How To Sit For Meditation with Perfect Posture

The Best Coaches / Teachers

In sports, the best coaches are not always the best players. Often they start out just average. For these types, they typically have to work hard just to become above average. In fact, having to struggle to overcome hurdles is what made them good coaches.

When I first started meditating I was not a naturally "good sitter." Right out of the gate I did regularly attempt to sit on the ground. However, it took me about five years to be able to comfortably sit on the ground. My exact progression was actually...

  • YEAR 1 & 2: sitting in a chair...
  • YEAR 3 & 4: graduating to a bench...
  • YEAR 5: finally sitting comfortably, cross legged, on the ground


  • I have a condition called femoroacetabular impingement (including cysts and labral damage in my hips.)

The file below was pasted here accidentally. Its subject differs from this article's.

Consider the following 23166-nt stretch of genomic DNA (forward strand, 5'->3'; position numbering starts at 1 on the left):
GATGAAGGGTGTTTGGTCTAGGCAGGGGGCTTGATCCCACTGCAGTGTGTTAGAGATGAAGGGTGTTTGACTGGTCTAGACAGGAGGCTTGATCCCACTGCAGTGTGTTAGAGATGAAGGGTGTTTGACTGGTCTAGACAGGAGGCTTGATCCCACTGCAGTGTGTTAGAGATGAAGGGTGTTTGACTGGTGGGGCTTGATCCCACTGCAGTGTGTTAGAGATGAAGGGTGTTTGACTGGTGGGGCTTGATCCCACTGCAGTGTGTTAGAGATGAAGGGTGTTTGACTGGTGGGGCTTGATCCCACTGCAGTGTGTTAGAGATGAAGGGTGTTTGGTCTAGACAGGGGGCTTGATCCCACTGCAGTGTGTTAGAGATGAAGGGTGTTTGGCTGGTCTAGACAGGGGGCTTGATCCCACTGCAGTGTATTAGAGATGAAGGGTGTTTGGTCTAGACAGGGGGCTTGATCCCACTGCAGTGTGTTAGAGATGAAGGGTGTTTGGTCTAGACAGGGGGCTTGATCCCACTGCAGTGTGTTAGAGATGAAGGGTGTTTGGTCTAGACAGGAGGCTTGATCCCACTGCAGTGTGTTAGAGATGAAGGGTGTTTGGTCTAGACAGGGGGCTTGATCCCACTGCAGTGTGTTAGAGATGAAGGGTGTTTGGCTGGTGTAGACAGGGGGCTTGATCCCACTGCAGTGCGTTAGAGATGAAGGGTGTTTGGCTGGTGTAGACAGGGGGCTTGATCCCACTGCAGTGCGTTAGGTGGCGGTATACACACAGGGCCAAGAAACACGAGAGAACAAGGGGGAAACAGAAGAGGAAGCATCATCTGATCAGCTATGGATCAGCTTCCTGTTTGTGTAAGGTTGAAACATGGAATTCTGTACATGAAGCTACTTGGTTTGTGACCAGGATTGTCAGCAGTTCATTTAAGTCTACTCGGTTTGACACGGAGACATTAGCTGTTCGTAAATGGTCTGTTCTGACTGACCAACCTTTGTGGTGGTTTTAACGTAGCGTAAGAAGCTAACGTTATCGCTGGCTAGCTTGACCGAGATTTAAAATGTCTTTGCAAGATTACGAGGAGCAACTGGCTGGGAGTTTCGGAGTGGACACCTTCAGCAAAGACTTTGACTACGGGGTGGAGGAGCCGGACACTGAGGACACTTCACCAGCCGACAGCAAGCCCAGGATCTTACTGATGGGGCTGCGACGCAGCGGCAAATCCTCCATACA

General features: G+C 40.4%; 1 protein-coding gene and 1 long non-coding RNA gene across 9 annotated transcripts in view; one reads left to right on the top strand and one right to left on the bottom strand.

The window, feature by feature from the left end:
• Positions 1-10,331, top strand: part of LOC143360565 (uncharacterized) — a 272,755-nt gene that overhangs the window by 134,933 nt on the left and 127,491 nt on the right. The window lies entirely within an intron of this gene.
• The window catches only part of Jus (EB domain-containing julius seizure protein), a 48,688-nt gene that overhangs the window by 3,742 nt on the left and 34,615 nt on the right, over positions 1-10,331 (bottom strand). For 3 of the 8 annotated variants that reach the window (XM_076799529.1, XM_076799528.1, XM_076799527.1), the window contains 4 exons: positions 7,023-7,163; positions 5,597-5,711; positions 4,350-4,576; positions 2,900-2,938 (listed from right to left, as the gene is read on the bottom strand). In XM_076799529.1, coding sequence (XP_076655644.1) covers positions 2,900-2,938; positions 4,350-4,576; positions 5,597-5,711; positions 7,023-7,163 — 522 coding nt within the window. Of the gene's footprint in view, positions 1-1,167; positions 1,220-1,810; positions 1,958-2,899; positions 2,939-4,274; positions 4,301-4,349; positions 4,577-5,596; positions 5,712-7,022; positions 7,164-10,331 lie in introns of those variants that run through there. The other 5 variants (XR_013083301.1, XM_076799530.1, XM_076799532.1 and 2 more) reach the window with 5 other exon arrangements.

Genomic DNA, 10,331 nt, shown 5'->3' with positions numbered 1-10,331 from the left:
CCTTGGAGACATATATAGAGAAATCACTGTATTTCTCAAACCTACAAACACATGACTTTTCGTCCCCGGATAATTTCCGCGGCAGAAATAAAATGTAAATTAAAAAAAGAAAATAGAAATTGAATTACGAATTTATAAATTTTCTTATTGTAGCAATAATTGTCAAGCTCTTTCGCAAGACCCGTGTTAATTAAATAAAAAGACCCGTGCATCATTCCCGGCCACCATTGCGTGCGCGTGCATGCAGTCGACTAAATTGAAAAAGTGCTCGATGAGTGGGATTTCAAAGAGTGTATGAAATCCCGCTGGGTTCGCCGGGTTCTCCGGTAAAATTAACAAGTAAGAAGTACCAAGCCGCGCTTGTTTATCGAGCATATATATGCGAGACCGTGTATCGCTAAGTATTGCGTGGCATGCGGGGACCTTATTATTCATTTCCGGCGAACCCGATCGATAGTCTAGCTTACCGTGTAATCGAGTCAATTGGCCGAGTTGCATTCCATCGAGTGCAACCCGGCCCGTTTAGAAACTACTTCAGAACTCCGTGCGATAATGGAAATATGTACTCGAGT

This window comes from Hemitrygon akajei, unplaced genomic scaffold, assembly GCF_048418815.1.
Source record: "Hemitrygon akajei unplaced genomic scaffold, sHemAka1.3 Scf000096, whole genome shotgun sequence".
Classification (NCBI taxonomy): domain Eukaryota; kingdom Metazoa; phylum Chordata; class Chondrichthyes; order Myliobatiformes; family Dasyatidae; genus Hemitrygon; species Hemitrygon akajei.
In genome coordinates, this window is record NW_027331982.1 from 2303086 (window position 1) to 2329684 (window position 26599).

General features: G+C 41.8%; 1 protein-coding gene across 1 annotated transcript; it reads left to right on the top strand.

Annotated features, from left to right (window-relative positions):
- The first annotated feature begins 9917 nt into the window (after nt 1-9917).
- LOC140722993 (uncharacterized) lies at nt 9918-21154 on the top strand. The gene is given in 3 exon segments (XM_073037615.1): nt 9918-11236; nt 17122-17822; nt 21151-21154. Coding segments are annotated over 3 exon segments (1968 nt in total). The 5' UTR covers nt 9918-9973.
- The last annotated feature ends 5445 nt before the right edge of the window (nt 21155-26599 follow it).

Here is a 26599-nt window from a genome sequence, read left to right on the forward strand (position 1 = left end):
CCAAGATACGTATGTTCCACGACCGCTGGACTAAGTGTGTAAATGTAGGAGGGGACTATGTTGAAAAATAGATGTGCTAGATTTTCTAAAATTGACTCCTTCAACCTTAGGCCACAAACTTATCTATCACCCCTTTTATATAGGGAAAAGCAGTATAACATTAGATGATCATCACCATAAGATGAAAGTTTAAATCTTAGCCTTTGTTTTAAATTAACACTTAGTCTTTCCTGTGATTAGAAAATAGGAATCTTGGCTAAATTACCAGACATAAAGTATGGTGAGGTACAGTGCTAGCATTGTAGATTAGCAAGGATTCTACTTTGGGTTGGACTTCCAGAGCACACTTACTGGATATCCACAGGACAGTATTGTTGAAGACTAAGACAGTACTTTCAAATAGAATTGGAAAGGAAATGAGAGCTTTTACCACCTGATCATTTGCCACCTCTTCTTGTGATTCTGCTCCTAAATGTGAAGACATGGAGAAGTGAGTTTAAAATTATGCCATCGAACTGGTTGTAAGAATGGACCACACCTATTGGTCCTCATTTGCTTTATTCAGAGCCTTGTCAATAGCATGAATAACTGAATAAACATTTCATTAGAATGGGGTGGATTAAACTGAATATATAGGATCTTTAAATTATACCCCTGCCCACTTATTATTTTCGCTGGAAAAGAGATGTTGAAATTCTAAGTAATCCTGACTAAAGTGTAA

• I grew up with "stiff guy" genetics
  • I grew up in a Western culture where sitting on the ground is rare, therefore I had no practice!

As you can see,  I had a few hurdles to overcome...

So Why Should You Listen To Me?

It took me years of diligent practice to finally be able to sit on the ground. By contrast, I've met people who sit easily and naturally from Day 1.

However, these naturally flexible people often can't teach others how to comfortably sit (because it's always been easy for them!) Fortunately, my early failures helped me identify the easiest meditation posture for people who are not naturally flexible. 

Besides being a former "tin man" who became flexible, my qualifications for teaching meditation posture are as follows:

  • I've been meditating 1-3 hours per day since 2012 
  • I've attended 13 ten-day retreats, and several 20-day & 30-day retreats (100-300+ hours of meditation each retreat)